When you know what the objective is, you can start making a list of what you need to forfill that objective. This list is called a product backlog.

So, to be able to answer the question what you can find on the product backlog, you need to know what you lack to meet your goal.

There are many ways to form a product backlog item. I like user stories. This is a good form for a great part of the product backlog. So, what is a user story? The basic is that you specify a kind of user, what he want to be able to do and if it is not self explaining: why he needs that.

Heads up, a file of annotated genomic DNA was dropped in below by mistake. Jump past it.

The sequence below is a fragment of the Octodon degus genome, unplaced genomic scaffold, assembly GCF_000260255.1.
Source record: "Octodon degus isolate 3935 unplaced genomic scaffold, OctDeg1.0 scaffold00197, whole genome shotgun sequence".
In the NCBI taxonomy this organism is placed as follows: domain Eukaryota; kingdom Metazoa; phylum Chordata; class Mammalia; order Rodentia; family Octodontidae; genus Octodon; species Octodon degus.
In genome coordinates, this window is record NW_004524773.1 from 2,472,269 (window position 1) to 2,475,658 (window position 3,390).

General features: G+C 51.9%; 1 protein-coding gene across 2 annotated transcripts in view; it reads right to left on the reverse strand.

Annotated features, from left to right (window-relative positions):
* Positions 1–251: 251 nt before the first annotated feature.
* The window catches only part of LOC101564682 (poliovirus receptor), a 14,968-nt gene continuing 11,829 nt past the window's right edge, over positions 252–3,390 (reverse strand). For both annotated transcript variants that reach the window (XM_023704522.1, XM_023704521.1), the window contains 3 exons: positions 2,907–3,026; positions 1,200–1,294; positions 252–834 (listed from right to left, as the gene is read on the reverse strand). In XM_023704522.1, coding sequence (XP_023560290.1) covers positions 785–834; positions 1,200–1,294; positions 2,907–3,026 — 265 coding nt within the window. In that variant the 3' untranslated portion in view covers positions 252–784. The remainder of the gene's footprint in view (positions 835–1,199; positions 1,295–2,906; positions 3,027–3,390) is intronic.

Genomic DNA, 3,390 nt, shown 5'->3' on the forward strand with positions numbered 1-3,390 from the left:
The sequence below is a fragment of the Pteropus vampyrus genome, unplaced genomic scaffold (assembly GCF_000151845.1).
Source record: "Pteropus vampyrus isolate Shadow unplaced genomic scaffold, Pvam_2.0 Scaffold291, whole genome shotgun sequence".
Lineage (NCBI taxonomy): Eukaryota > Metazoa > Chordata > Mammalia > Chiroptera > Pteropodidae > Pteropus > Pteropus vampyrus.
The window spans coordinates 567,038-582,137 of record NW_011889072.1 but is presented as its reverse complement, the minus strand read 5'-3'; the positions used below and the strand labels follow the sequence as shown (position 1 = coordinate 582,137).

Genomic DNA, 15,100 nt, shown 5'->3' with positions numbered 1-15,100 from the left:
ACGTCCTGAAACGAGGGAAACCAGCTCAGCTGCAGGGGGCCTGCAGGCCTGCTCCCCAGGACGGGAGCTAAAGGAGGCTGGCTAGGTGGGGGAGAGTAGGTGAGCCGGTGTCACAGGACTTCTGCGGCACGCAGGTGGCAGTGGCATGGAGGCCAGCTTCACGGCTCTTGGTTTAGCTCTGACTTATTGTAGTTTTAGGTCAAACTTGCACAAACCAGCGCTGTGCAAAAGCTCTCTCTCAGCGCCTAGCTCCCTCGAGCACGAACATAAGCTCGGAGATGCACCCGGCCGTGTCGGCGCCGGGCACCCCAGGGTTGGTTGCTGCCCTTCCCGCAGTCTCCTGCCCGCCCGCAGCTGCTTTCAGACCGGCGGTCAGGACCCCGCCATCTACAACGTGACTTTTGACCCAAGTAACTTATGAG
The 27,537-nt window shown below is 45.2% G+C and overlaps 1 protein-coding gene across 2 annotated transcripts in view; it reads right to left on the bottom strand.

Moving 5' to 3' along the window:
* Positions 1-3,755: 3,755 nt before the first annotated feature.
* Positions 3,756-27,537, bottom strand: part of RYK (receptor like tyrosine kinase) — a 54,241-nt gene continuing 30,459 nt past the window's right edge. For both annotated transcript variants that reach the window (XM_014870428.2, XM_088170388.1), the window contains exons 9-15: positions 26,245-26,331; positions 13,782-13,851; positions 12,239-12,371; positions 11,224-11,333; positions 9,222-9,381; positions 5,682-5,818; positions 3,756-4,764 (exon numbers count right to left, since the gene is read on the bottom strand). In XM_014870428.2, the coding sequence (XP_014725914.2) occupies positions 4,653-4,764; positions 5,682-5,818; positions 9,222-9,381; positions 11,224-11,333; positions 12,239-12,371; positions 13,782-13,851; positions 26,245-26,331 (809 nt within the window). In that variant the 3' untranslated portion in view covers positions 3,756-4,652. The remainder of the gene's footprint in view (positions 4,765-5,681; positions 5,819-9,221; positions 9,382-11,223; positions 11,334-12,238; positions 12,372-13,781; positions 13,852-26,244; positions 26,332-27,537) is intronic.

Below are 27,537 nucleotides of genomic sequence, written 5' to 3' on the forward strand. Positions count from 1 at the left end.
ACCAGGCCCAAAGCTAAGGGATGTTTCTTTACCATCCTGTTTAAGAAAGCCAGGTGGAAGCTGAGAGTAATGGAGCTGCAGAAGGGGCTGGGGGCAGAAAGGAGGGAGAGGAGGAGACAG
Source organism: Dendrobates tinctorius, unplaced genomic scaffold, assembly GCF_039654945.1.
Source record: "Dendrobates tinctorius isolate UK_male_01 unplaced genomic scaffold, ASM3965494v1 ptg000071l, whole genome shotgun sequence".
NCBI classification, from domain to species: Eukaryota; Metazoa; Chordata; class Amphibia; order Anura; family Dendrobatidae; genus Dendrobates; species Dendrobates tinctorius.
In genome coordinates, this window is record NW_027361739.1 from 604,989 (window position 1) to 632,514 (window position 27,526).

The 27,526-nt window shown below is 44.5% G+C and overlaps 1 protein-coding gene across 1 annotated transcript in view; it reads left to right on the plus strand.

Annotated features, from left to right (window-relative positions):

To be able to specify a user story, you need to know who are your users. You can use personas or you can hold a seminar with stakeholders. The important thing is that everyone that reads the product backlog should be able to understand which kind of user you are talking about.

For us, that has resulted in an hierachy of users and user groups. We first have the basic User, who can be anyone from an end user to our developers. You can say "everyone with access to the system". If you then take that general user you can divide him into different categories, for example after skill (first time user, experienced user, user with hearing disability, expert user), client (integration, mobile client, web client, windows client), access rights (basic rights, administrative rights) or user type (helpdesk, technician, super user, operations technician, developer) or a combination of many of these traits.